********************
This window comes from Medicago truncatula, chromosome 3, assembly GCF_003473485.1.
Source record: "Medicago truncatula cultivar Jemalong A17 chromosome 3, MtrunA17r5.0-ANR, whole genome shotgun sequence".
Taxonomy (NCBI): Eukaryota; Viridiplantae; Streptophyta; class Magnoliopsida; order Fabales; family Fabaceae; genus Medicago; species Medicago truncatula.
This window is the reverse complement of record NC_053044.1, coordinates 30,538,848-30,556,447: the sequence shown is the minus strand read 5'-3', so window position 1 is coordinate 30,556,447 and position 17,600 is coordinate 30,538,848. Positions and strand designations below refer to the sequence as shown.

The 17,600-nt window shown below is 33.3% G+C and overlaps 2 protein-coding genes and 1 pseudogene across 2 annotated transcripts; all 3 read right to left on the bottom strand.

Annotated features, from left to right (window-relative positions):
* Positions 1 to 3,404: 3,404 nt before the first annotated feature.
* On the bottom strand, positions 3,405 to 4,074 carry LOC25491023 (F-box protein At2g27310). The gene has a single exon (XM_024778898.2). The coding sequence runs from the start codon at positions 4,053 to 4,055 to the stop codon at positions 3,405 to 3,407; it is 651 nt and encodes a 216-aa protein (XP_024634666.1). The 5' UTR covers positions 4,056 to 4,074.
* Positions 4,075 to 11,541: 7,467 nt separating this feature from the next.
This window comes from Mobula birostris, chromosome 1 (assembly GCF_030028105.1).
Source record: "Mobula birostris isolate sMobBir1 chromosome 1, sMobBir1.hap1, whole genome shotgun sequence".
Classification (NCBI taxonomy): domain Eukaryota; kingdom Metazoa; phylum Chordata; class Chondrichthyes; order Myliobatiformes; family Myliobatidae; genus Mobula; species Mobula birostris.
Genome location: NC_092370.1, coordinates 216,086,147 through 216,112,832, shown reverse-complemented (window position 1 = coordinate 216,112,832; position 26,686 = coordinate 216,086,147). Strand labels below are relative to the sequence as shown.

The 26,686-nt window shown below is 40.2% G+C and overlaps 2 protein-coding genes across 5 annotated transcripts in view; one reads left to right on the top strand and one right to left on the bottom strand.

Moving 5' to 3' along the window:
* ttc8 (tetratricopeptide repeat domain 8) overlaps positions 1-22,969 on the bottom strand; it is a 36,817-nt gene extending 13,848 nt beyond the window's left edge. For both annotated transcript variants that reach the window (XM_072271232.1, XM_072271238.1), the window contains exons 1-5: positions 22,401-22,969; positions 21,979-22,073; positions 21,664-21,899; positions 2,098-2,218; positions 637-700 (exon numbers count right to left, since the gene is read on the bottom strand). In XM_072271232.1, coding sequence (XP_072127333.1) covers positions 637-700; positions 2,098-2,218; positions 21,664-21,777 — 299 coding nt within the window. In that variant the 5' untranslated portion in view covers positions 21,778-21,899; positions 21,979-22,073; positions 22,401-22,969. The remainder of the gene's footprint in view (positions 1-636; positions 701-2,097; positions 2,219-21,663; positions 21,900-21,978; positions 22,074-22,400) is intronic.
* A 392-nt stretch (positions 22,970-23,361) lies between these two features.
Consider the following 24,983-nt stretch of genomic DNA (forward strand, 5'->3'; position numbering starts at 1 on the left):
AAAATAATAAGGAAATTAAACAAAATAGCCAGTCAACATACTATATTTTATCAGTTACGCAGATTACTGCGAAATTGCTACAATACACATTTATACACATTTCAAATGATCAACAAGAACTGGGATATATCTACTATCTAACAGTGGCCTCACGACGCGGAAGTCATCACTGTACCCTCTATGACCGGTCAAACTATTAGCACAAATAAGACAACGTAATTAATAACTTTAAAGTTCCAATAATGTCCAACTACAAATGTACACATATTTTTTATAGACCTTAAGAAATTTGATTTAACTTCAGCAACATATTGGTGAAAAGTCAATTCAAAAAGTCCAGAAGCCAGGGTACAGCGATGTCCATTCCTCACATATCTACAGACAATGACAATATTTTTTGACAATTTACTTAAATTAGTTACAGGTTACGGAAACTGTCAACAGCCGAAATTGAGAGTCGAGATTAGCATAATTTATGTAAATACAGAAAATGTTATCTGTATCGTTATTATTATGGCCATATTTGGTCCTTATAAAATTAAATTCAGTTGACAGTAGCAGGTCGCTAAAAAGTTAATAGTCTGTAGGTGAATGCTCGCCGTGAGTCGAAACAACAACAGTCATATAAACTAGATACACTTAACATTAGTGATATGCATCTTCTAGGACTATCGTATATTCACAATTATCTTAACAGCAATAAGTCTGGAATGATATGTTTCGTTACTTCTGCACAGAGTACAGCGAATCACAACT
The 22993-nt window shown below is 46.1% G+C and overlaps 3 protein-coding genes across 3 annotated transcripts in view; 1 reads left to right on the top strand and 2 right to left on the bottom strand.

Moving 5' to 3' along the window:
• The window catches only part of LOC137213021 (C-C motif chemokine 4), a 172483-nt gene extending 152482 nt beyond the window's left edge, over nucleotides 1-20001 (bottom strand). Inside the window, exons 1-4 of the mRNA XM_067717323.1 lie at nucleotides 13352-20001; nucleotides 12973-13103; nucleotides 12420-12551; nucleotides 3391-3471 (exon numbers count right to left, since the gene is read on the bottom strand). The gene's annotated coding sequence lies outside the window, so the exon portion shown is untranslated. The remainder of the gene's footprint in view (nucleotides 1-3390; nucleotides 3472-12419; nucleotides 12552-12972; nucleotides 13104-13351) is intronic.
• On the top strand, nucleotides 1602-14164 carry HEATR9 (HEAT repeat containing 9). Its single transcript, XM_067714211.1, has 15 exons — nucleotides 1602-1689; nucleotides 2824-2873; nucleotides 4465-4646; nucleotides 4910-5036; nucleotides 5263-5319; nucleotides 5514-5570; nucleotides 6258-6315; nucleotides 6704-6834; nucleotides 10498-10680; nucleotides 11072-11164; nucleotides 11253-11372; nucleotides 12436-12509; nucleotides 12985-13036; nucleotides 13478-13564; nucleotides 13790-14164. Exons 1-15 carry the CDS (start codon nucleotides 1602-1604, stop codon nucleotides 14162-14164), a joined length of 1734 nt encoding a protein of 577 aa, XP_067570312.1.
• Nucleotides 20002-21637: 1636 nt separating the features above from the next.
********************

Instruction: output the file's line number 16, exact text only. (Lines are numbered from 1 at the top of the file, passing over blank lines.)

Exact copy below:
* ttc8 (tetratricopeptide repeat domain 8) overlaps positions 1-22,969 on the bottom strand; it is a 36,817-nt gene extending 13,848 nt beyond the window's left edge. For both annotated transcript variants that reach the window (XM_072271232.1, XM_072271238.1), the window contains exons 1-5: positions 22,401-22,969; positions 21,979-22,073; positions 21,664-21,899; positions 2,098-2,218; positions 637-700 (exon numbers count right to left, since the gene is read on the bottom strand). In XM_072271232.1, coding sequence (XP_072127333.1) covers positions 637-700; positions 2,098-2,218; positions 21,664-21,777 — 299 coding nt within the window. In that variant the 5' untranslated portion in view covers positions 21,778-21,899; positions 21,979-22,073; positions 22,401-22,969. The remainder of the gene's footprint in view (positions 1-636; positions 701-2,097; positions 2,219-21,663; positions 21,900-21,978; positions 22,074-22,400) is intronic.